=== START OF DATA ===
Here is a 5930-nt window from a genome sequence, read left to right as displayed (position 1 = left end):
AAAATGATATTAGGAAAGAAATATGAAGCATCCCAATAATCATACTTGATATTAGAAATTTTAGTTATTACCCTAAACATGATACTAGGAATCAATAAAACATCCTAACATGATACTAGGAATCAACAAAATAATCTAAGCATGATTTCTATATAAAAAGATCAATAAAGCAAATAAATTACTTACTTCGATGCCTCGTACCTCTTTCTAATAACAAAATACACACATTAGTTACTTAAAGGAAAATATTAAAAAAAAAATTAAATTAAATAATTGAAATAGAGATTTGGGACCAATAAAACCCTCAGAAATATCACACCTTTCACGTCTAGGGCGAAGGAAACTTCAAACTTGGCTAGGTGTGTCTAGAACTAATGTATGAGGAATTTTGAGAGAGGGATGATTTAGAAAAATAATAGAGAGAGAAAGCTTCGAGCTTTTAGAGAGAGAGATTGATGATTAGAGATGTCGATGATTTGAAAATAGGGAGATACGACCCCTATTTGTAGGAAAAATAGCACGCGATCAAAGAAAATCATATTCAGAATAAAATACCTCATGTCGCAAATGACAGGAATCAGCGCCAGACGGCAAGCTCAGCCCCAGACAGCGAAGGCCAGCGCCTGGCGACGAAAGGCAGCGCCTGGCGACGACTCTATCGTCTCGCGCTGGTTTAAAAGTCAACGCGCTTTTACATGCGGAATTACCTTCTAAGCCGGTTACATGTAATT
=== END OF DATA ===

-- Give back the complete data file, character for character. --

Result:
Here is a 5930-nt window from a genome sequence, read left to right as displayed (position 1 = left end):
AAAATGATATTAGGAAAGAAATATGAAGCATCCCAATAATCATACTTGATATTAGAAATTTTAGTTATTACCCTAAACATGATACTAGGAATCAATAAAACATCCTAACATGATACTAGGAATCAACAAAATAATCTAAGCATGATTTCTATATAAAAAGATCAATAAAGCAAATAAATTACTTACTTCGATGCCTCGTACCTCTTTCTAATAACAAAATACACACATTAGTTACTTAAAGGAAAATATTAAAAAAAAAATTAAATTAAATAATTGAAATAGAGATTTGGGACCAATAAAACCCTCAGAAATATCACACCTTTCACGTCTAGGGCGAAGGAAACTTCAAACTTGGCTAGGTGTGTCTAGAACTAATGTATGAGGAATTTTGAGAGAGGGATGATTTAGAAAAATAATAGAGAGAGAAAGCTTCGAGCTTTTAGAGAGAGAGATTGATGATTAGAGATGTCGATGATTTGAAAATAGGGAGATACGACCCCTATTTGTAGGAAAAATAGCACGCGATCAAAGAAAATCATATTCAGAATAAAATACCTCATGTCGCAAATGACAGGAATCAGCGCCAGACGGCAAGCTCAGCCCCAGACAGCGAAGGCCAGCGCCTGGCGACGAAAGGCAGCGCCTGGCGACGACTCTATCGTCTCGCGCTGGTTTAAAAGTCAACGCGCTTTTACATGCGGAATTACCTTCTAAGCCGGTTACATGTAATT